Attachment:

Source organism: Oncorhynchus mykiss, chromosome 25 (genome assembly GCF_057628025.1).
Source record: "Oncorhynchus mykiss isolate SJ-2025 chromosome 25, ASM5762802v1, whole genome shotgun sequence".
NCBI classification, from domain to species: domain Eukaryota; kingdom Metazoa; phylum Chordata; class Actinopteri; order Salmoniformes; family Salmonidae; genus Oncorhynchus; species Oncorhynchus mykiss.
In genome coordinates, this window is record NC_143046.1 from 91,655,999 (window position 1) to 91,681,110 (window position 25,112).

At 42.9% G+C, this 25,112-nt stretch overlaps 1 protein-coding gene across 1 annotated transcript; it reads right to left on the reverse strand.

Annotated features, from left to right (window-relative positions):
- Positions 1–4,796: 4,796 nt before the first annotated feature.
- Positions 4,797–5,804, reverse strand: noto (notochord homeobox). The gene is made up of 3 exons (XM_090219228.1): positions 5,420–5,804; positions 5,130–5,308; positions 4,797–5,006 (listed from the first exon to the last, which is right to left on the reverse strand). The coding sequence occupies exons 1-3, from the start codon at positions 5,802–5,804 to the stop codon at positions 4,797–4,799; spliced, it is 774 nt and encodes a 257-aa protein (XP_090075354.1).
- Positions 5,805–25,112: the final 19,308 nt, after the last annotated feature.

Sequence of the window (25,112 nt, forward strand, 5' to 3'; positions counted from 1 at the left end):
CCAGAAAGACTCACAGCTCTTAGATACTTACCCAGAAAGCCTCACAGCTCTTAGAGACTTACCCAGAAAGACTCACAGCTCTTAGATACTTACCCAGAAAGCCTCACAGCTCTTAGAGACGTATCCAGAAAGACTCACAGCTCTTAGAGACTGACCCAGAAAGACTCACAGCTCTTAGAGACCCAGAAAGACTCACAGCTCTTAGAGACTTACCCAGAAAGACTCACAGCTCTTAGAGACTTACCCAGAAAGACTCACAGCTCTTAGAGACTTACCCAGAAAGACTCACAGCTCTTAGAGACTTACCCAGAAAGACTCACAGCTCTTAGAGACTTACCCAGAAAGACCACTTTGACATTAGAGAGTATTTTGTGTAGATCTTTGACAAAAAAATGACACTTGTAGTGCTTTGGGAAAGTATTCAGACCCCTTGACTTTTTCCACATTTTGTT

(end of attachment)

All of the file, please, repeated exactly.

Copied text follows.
Source organism: Oncorhynchus mykiss, chromosome 25 (genome assembly GCF_057628025.1).
Source record: "Oncorhynchus mykiss isolate SJ-2025 chromosome 25, ASM5762802v1, whole genome shotgun sequence".
NCBI classification, from domain to species: domain Eukaryota; kingdom Metazoa; phylum Chordata; class Actinopteri; order Salmoniformes; family Salmonidae; genus Oncorhynchus; species Oncorhynchus mykiss.
In genome coordinates, this window is record NC_143046.1 from 91,655,999 (window position 1) to 91,681,110 (window position 25,112).

At 42.9% G+C, this 25,112-nt stretch overlaps 1 protein-coding gene across 1 annotated transcript; it reads right to left on the reverse strand.

Annotated features, from left to right (window-relative positions):
- Positions 1–4,796: 4,796 nt before the first annotated feature.
- Positions 4,797–5,804, reverse strand: noto (notochord homeobox). The gene is made up of 3 exons (XM_090219228.1): positions 5,420–5,804; positions 5,130–5,308; positions 4,797–5,006 (listed from the first exon to the last, which is right to left on the reverse strand). The coding sequence occupies exons 1-3, from the start codon at positions 5,802–5,804 to the stop codon at positions 4,797–4,799; spliced, it is 774 nt and encodes a 257-aa protein (XP_090075354.1).
- Positions 5,805–25,112: the final 19,308 nt, after the last annotated feature.

Sequence of the window (25,112 nt, forward strand, 5' to 3'; positions counted from 1 at the left end):
CCAGAAAGACTCACAGCTCTTAGATACTTACCCAGAAAGCCTCACAGCTCTTAGAGACTTACCCAGAAAGACTCACAGCTCTTAGATACTTACCCAGAAAGCCTCACAGCTCTTAGAGACGTATCCAGAAAGACTCACAGCTCTTAGAGACTGACCCAGAAAGACTCACAGCTCTTAGAGACCCAGAAAGACTCACAGCTCTTAGAGACTTACCCAGAAAGACTCACAGCTCTTAGAGACTTACCCAGAAAGACTCACAGCTCTTAGAGACTTACCCAGAAAGACTCACAGCTCTTAGAGACTTACCCAGAAAGACTCACAGCTCTTAGAGACTTACCCAGAAAGACCACTTTGACATTAGAGAGTATTTTGTGTAGATCTTTGACAAAAAAATGACACTTGTAGTGCTTTGGGAAAGTATTCAGACCCCTTGACTTTTTCCACATTTTGTT